- Low atmospheric nitrogen loads lead to grass encroachment in coastal dunes, but only on acid soils
- Volume | Issue number
- 12 | 7
- Pages (from-to)
- Document type
- Faculty of Science (FNWI)
- Institute for Biodiversity and Ecosystem Dynamics (IBED)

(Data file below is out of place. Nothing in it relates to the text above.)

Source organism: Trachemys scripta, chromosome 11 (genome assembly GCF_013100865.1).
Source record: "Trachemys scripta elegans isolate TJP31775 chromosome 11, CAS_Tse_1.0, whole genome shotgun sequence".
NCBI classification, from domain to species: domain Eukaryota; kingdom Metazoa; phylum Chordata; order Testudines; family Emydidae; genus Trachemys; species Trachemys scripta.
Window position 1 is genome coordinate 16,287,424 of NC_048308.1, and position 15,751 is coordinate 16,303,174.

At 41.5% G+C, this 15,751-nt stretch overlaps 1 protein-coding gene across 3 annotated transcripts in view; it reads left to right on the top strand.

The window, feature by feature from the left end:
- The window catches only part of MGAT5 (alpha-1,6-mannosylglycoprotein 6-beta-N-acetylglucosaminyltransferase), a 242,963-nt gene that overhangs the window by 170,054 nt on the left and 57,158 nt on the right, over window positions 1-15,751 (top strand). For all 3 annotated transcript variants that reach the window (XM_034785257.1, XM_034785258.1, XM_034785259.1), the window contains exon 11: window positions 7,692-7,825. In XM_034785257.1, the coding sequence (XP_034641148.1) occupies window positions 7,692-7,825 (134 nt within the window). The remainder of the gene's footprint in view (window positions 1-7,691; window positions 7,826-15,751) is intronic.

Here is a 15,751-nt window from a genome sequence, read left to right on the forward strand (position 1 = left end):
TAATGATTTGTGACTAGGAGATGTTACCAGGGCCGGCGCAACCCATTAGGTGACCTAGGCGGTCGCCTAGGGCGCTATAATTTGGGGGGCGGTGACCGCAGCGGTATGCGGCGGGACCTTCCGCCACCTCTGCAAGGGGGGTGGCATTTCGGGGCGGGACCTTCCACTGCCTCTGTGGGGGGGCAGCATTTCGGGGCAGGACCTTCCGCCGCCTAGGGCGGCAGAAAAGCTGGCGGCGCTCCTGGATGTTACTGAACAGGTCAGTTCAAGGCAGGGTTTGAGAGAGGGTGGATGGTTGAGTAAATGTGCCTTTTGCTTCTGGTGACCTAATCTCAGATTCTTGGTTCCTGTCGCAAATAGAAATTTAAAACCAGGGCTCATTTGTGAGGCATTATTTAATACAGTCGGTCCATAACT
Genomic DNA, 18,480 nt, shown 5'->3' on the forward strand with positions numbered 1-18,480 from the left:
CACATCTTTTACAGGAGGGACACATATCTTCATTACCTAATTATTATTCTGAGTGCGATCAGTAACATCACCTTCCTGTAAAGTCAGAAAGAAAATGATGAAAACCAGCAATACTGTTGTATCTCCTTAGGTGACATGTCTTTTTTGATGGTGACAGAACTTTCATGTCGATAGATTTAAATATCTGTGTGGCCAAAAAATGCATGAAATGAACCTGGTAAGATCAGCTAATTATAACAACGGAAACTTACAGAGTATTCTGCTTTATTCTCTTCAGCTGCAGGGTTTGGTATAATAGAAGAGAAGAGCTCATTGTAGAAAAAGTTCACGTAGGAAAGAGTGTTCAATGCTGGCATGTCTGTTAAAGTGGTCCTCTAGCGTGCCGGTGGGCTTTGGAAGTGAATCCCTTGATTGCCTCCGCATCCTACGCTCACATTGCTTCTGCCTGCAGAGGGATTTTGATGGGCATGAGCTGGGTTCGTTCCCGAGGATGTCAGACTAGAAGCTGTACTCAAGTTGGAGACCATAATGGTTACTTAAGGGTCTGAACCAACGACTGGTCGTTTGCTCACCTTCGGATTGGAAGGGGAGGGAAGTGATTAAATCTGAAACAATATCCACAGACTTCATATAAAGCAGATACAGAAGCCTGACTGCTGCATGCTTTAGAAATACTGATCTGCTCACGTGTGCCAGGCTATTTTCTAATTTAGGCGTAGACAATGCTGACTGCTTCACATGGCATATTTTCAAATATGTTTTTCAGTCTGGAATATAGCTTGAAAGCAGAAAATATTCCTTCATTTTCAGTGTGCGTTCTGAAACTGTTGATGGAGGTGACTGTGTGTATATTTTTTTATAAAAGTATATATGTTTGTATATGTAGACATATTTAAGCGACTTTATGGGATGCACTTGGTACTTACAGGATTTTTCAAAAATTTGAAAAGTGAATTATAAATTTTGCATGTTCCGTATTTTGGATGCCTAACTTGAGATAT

The impact of atmospheric N-deposition on succession from open sand to dry, lichen-rich, short grassland, and tall grass vegetation dominated by Carex arenaria was surveyed in 19 coastal dune sites along the Baltic Sea. Coastal dunes with acid or slightly calcareous sand reacted differently to atmospheric wet deposition of 5-8 kg N ha(-1) y(-1). Accelerated acidification, as well as increased growth of Carex and accumulation of organic matter, was observed only at acid sites with pH(NaCl) of the parent material below 6.0. At sites with slightly calcareous parent material, increased N-deposition had no effect. A trigger for grass encroachment seems to be high acidification in early successional stages to below pH(NaCl) 4.0. Metals like Al or Fe become freely available and may hamper intolerant species. At acid sites, N-mineralization increases with elevated N-deposition, which may further stimulate Carex arenaria. Due to high growth plasticity, efficient resource allocation and tolerance of high metal concentrations, C. arenaria is a superior competitor under these conditions and can start to dominate the dune system. Carex-dominated vegetation is species-poor. Even at the moderate N-loads in this study, foliose lichens, forbs and grasses were reduced in short grass vegetation at acid sites. Species indicating these first effects of atmospheric deposition on dry, lichen-rich, short grasslands are identified and recommendations for restoration of grass-encroached sites given.
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